Beijing announced on Wednesday it will conduct joint military drills with Singapore in a bid to strengthen defence capabilities with Southeast Asian neighbours.
China’s Defence Ministry said in a short statement the drills with the Singapore Navy would involve search and rescue operations along with communication exercises.
The exercise was “a consensus reached by the two navies, aimed at enhancing mutual trust, deepening friendship, promoting cooperation, and jointly promoting the construction of a maritime community with a shared future,” Chinese naval spokesperson Gao Xiucheng said in a statement.
Both parties also agreed to increase the scope and scale of current bilateral exercises, the report added.
The announcement comes amid rising tensions in the South China Sea with the United States and the ongoing COVID-19 pandemic, which has disrupted Beijing’s plans to boost military ties in the region, the SCMP reported.
The news also follows alleged freedom of navigation operations from Washington in the South China Sea in February, despite many plans being blocked by the ongoing pandemic.
China’s massive joint exercises with Cambodia’s military, following the two nations’ Golden Dragon drills, were due to take place in March but were suspended by the latter, citing the pandemic and heavy flooding in the country, the report read.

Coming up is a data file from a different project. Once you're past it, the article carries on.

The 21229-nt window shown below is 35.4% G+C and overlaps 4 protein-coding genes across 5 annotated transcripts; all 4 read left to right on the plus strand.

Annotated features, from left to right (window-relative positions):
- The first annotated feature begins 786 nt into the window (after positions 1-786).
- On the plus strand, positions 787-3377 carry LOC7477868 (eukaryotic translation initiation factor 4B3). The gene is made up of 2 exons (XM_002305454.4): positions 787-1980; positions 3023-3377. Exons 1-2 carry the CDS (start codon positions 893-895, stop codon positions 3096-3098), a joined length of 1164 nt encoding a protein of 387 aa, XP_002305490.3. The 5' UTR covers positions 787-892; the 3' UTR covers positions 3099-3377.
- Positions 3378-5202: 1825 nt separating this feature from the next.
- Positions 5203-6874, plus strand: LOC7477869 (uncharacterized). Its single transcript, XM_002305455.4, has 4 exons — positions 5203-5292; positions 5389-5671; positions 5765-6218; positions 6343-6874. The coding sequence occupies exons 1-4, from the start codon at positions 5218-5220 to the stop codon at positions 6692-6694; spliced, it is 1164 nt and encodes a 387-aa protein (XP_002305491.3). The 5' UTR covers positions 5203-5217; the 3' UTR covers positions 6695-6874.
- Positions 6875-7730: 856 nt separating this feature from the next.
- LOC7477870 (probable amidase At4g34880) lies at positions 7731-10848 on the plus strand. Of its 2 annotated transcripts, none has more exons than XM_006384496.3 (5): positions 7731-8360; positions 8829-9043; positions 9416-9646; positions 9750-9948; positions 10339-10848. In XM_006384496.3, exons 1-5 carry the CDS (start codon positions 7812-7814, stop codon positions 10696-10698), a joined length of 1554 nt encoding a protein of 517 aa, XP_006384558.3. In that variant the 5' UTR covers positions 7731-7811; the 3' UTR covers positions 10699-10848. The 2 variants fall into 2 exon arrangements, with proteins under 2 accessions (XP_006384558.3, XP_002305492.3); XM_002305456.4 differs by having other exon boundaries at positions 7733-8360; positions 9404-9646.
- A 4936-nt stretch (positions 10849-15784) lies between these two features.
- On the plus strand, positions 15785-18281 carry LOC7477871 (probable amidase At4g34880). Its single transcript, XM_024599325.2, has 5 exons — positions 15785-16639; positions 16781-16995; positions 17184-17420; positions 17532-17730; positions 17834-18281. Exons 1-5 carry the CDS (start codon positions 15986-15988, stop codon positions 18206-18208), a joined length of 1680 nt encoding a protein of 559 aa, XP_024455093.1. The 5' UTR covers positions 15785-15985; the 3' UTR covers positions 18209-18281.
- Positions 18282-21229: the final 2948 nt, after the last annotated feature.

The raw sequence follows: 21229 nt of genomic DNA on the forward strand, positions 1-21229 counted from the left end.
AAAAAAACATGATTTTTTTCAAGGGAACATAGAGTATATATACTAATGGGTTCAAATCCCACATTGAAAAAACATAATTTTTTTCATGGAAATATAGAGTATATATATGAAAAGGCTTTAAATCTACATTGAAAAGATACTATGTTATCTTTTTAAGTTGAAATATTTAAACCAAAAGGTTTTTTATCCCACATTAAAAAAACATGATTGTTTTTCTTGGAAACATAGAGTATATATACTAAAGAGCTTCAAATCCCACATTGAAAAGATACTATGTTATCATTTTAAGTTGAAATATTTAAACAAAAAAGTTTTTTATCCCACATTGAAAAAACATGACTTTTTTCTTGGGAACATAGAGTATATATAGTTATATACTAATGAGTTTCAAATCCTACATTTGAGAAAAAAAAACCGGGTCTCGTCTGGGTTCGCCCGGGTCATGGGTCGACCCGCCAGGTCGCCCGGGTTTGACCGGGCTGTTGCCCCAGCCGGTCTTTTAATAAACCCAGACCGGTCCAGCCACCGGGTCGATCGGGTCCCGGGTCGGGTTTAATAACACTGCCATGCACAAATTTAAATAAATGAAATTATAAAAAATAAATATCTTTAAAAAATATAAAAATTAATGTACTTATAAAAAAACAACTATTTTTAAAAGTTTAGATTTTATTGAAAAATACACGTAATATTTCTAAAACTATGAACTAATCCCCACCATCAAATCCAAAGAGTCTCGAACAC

“Even if China is keen to engage in more intense defence diplomacy, the Southeast Asian partners have to be similarly willing and enthused about it. Much of the governments’ attention has been on pandemic control – for which their militaries are also quite heavily involved in routine day-to-day operations, especially border security – which has consequently reduced their bandwidth to engage in as much defence diplomacy as they would have desired,” Collin Koh, maritime security analyst for Singapore S. Rajaratnam School of International Studies said in a statement as quoted by the SCMP.
But Koh noted the joint China-Singapore exercises were a sign Beijing aimed to consolidate ties with Southeast Asia.
The developments come after US President Joe Biden pledged to strengthen alliances in the South China Sea, namely by supporting the Philippines in a potential military conflict with China.
But according to Koh, there would be “little change expected in the Biden administration’s policy towards China” and that Beijing would improve its “defence diplomacy in Southeast Asia”.
The news follows a row between China and the former Trump government after the latter told Japanese media a “forceful” response was needed to counter Beijing and urged Quad Talk members Japan, India and Australia to form a coalition.
China slammed the move as creating “political confrontation” and called on Washington to abandon its “Cold War mentality”.
Former US national security advisor Robert O’Brien scrambled to form an anti-China alliance in Southeast Asia after Beijing inked the 15-member Regional Cooperative Economic Partnership (RCEP) free trade agreement in November last year – the largest trade deal in history worth $26.2tn.